Having just finished the new Netflix series ‘Dark Tourist’ it compelled me to write an article on the subject of dark tourism and list some of my favourite such destinations. So, let’s find out, what is dark tourism?

*Disclaimer: This article contains affiliate links, which means should you click and purchase, I will receive a small commission at no extra cost to you.

What is Dark Tourism and How to be a Dark Tourist?

According to the Wikipedia page, Dark Tourism “has been defined as tourism involving travel to places historically associated with death and tragedy.” But goes on to state that “The main attraction to dark locations is their historical value rather than their associations with death and suffering.”

Dark tourism can mean different things to different people, but for me it is the exploration of places with a dark or similarly interesting aspect. From Dracula’s castle in Transylvania or Salem in the USA to the Darvaza ‘Door to Hell’ gas crater in Turkmenistan or North Korea and Chernobyl, these are all places I have recently visited that could be considered dark tourism spots.

The University of Central Lancashire is conducting studies into the rise of dark tourism which makes for some interesting reading.

What is Dark Tourism – Some Top Dark Tourist Sites

Rusting fishing boat
Aralsk, Kazakhstan
BunkArt 2
BunkArt, Albania
Darvaza, Turkmenistan
Darvaza, Turkmenistan
Karlag Gulag, Karaganda, Kazakhstan
Karlag Gulag, Kazakhstan

Most people equate Dark Tourism with human suffering, and although many such places on the dark tourist’s map will have been witness to such horrors, it can equally include creepy abandoned places (Chinese abandoned cities), cold war bunkers or just the outright weird (Ashgabat in Turkmenistan).

Dark Tourism can include sites linked to genocide (Auchwitz, the Killing Fields etc), nuclear catastrophe (Chernobyl, Fukashima etc), war or disaster tourism (Iraq, Afghanistan etc) and much more.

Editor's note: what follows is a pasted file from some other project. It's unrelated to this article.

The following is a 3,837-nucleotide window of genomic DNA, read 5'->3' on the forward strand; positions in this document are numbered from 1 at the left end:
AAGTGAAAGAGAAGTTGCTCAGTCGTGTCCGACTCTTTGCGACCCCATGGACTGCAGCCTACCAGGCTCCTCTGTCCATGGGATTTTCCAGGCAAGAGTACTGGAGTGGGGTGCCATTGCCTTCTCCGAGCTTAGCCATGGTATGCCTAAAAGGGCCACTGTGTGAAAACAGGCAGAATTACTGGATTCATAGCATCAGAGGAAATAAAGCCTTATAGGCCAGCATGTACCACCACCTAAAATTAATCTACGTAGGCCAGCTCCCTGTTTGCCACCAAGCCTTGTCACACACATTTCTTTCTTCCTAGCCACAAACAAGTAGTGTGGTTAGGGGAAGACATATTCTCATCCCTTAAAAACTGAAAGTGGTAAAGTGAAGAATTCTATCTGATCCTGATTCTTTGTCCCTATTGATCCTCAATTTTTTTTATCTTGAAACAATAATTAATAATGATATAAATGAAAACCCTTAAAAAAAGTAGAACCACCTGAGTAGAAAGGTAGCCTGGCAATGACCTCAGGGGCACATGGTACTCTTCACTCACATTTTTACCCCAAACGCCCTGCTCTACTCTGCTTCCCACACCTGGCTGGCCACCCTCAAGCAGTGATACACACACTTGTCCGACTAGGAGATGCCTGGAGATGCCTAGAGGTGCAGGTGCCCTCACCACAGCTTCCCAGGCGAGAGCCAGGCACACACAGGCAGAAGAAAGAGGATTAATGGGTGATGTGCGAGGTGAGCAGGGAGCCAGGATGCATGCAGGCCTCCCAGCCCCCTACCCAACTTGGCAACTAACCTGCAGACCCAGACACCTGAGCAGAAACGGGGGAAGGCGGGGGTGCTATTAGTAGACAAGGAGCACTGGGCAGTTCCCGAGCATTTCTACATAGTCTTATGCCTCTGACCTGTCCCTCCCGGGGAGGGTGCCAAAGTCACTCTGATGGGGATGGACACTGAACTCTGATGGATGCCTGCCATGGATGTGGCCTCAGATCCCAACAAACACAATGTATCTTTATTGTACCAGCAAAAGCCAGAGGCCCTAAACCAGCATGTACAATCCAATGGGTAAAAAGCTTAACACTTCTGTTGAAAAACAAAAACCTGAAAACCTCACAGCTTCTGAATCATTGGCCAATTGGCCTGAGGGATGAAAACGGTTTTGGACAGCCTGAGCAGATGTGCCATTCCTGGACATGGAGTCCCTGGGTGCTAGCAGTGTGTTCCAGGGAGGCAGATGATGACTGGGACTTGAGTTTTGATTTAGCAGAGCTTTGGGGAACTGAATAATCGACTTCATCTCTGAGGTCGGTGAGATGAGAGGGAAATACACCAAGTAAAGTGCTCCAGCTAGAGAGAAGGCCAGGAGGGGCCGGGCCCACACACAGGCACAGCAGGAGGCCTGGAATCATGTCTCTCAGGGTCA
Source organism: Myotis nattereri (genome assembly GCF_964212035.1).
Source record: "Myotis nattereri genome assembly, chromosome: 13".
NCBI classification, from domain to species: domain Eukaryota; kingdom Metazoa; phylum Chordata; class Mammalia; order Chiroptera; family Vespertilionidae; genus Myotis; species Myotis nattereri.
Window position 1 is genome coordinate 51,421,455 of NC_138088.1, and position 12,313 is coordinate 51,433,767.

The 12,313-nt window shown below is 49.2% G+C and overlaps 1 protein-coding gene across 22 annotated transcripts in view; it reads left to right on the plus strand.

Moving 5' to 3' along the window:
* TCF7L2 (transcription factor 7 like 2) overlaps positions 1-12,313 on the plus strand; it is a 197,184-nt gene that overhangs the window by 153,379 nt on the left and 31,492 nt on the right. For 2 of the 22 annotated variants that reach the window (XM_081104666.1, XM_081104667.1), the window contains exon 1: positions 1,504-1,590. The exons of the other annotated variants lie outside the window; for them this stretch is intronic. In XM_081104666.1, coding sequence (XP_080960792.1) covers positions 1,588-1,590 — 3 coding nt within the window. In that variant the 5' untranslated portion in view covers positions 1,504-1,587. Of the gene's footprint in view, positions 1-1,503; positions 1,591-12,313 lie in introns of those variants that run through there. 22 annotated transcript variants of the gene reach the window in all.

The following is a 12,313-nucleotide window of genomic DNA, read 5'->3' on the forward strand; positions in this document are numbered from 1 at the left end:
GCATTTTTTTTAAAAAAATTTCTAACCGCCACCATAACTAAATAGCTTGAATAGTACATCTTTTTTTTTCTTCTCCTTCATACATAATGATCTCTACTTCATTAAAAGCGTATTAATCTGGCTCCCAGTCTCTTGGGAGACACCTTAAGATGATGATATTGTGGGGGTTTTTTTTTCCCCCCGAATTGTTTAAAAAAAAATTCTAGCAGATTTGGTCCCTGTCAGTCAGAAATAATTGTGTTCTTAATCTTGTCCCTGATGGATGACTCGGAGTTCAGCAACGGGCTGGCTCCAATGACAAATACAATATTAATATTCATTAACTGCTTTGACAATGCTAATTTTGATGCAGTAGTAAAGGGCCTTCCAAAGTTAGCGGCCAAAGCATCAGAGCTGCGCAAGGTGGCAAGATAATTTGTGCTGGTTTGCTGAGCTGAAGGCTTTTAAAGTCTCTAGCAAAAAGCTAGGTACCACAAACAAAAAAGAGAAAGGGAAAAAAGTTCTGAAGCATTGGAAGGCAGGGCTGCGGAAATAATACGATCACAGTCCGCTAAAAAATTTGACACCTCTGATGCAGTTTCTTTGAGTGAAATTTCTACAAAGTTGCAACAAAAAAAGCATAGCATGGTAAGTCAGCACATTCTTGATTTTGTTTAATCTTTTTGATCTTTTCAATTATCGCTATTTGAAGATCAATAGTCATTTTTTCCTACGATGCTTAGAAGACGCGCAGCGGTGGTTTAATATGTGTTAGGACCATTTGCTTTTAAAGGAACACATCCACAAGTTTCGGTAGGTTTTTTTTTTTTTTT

It is up to the individual to visit what they feel comfortable with, and if you go with the aim of increasing knowledge and a better understanding, then that can’t be a bad thing. If you are going to simply gawp at misfortune or tragedy, then better stay at home and turn on the TV!

How Not to be a Dark Tourist!

It’s important to remember that many dark tourist sites have seen tragic events and as with travelling anywhere, respect is key to coming away from the experience a better person.

Dark tourism should not be about voyeurism or ‘rubbernecking’ (like staring at traffic accidents), but for those with a morbid fascination, or even a healthy curiosity, seeking out such places can be extremely educational as well as humbling.

Check out this great list of 50 crazy destinations for lovers of the weird and macabre.

Below I list 9 of my favourite dark tourism destinations and details of how you can visit them too, if you dare!

The best resource for travellers interested in dark tourism is the site dark-tourism.com. The site is home to hundreds of articles on dark tourist locations across the globe. Check out the destinations page for more!

My Top Dark Tourism Destinations:

Dark Tourism – Chernobyl

Wander around the deserted city of Pripyat where nature has well and truly reclaimed what used to be a bustling metropolis of 50,000 nuclear power plant workers and their families.

Travel through the exclusion zone with a Geiger counter to see how dangerous the radiation can be. Marvel at the massive Duga Radar Station hidden deep in the radioactive forest, ironically used by the soviets to detect incoming nuclear missiles from the West.